While you can add fruit to your lagers and ales at home and create a nice fruity beer, some breweries use fruit or fruit syrups in fermentation (usually during second fermentation) to create their fruit beers. But there are a few steps before they add the fruit that create a truly extraordinary beer. Continue reading
2012 has been my year of self-improvement. Every year beginning on January 1, I feel many of us set grand goals for ourselves. Great expectations for what you’d like to happen in the upcoming year. Being a bit of a perfectionist, I really have been trying this year to work on my well-ordered life. Without getting too personal, I’ll share with you that I 1) learned how to use a sewing machine, 2) began making my house more of a home, 3) have been working with my dentist on correcting those issues, visiting him more times this year than in the last 5 years combined, and 4) (my proudest accomplishment) taught myself to run, running almost a 10K Monday in an hour. This may sound like a grand build-up for something as simple as a beer infusion, but I find it appropriate to find these similarities. You can take something normal and basic and aspire to make it better.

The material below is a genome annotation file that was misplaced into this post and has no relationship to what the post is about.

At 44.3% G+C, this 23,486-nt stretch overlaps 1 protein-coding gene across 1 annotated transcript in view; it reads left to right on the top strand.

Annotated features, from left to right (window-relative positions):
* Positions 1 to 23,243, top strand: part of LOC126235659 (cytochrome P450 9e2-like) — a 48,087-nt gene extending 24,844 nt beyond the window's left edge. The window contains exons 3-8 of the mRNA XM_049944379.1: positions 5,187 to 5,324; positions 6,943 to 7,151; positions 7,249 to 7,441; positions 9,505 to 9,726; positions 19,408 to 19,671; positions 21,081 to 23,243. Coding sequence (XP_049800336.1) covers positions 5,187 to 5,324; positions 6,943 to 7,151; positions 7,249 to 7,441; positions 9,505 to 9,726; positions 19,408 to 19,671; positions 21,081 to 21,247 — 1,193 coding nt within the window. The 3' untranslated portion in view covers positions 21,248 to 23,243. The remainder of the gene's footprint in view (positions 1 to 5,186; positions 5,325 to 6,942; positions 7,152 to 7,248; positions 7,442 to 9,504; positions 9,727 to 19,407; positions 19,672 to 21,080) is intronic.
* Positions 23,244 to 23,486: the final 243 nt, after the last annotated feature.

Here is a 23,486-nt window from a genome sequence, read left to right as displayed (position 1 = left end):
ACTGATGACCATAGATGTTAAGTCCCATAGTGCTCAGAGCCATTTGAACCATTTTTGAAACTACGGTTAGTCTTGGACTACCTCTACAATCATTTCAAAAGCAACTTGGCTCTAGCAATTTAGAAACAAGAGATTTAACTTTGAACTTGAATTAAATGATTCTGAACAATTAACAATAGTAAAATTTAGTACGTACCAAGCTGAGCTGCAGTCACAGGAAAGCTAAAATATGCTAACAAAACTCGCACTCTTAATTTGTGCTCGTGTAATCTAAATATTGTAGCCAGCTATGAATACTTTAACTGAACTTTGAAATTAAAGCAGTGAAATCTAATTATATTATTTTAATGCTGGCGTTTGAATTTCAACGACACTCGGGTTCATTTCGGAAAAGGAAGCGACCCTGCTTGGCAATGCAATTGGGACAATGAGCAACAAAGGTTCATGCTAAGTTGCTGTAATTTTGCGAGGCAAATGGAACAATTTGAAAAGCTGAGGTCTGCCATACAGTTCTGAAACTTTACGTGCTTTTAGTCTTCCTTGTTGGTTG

You can find Blue Moon everywhere these days. If it’s on tap somewhere, you know there’s a girl drinking it. It’s not bad, but I think we can agree that it could be better.
Let’s say you have some leftover fresh blueberries. And a French press…which I thankfully just had in a closet.
Side note: I moved this French press with me from Virginia 3 years ago. I haven’t touched it in the aforementioned 3 years. I was so close to throwing it away. I even thought of using it as a plant holder and then remembered my lack of green thumb. Extra side note: Learn to grow things next year.
Taking some leftover blueberries (about 1/2 a cup), I cut them in half and placed them in the bottom of the French press. I took 2 Blue Moons and filled the press.
And then you wait for the head to recede… and for the blueberries to infuse… and then you press… little by little…